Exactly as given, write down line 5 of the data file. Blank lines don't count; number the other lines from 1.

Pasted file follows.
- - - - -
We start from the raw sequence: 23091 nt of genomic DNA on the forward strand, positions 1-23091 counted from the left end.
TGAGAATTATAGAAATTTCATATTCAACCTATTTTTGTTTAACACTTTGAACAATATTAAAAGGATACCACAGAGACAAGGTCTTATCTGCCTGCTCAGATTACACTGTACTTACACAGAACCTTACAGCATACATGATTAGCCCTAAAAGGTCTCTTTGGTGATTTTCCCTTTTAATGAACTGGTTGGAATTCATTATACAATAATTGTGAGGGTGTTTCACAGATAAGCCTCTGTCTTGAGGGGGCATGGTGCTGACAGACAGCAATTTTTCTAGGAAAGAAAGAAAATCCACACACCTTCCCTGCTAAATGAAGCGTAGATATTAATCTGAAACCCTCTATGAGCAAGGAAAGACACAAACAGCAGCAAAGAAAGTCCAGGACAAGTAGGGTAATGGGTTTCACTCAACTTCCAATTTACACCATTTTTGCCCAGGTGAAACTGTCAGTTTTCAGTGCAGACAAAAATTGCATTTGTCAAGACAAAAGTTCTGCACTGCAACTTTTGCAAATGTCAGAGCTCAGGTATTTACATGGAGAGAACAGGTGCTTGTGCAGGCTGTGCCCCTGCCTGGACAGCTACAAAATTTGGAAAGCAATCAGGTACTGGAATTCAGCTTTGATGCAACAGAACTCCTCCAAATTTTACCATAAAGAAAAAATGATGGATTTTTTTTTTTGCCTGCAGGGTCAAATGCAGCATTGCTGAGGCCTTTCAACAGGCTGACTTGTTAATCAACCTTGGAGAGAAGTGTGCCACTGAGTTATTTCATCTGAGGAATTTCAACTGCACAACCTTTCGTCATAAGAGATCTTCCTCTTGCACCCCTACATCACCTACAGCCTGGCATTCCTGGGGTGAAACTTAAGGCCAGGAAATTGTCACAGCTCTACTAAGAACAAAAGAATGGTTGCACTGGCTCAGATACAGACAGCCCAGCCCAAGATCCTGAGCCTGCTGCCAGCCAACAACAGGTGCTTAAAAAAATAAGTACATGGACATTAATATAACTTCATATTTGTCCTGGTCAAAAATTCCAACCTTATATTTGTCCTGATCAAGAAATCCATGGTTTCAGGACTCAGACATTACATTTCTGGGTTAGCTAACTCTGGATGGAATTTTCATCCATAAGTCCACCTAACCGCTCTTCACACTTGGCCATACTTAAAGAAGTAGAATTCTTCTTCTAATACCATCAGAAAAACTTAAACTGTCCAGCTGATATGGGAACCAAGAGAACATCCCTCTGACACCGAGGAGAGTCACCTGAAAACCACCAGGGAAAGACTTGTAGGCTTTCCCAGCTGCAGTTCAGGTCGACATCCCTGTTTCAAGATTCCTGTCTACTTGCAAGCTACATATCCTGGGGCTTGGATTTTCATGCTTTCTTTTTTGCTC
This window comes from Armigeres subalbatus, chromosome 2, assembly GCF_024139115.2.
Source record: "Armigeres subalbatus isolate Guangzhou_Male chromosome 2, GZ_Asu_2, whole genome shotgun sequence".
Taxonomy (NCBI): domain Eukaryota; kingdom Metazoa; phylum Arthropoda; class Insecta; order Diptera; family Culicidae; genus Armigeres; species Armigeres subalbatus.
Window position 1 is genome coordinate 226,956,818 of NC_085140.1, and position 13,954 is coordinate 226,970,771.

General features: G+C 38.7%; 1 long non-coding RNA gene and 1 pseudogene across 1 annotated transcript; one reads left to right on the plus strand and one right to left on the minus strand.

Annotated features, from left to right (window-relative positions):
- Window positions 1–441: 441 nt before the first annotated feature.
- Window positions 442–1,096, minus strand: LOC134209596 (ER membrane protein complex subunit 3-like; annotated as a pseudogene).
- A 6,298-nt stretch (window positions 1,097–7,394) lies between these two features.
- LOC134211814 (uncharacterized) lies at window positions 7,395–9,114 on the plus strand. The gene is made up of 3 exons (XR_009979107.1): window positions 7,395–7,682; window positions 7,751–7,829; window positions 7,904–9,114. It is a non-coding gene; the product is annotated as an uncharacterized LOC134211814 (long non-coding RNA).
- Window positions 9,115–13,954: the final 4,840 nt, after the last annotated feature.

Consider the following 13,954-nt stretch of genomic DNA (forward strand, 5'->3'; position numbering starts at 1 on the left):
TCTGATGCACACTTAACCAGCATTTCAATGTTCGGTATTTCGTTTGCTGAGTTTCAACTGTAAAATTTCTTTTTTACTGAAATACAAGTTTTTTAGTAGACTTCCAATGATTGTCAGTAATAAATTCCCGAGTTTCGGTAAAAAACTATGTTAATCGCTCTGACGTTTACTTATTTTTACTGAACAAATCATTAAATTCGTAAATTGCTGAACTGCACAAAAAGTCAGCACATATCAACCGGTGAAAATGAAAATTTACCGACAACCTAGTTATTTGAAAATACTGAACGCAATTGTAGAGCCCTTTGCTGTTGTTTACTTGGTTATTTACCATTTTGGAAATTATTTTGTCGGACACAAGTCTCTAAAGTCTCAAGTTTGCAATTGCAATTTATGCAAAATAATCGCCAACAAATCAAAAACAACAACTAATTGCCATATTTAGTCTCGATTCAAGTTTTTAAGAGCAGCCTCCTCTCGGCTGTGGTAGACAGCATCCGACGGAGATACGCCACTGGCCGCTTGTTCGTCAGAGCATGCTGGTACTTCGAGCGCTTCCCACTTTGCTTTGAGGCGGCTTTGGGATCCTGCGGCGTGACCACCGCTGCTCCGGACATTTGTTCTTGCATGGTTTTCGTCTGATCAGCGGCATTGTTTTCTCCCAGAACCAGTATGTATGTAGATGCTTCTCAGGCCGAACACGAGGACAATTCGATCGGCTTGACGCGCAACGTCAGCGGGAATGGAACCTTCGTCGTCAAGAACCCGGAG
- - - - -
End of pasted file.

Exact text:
Taxonomy (NCBI): domain Eukaryota; kingdom Metazoa; phylum Arthropoda; class Insecta; order Diptera; family Culicidae; genus Armigeres; species Armigeres subalbatus.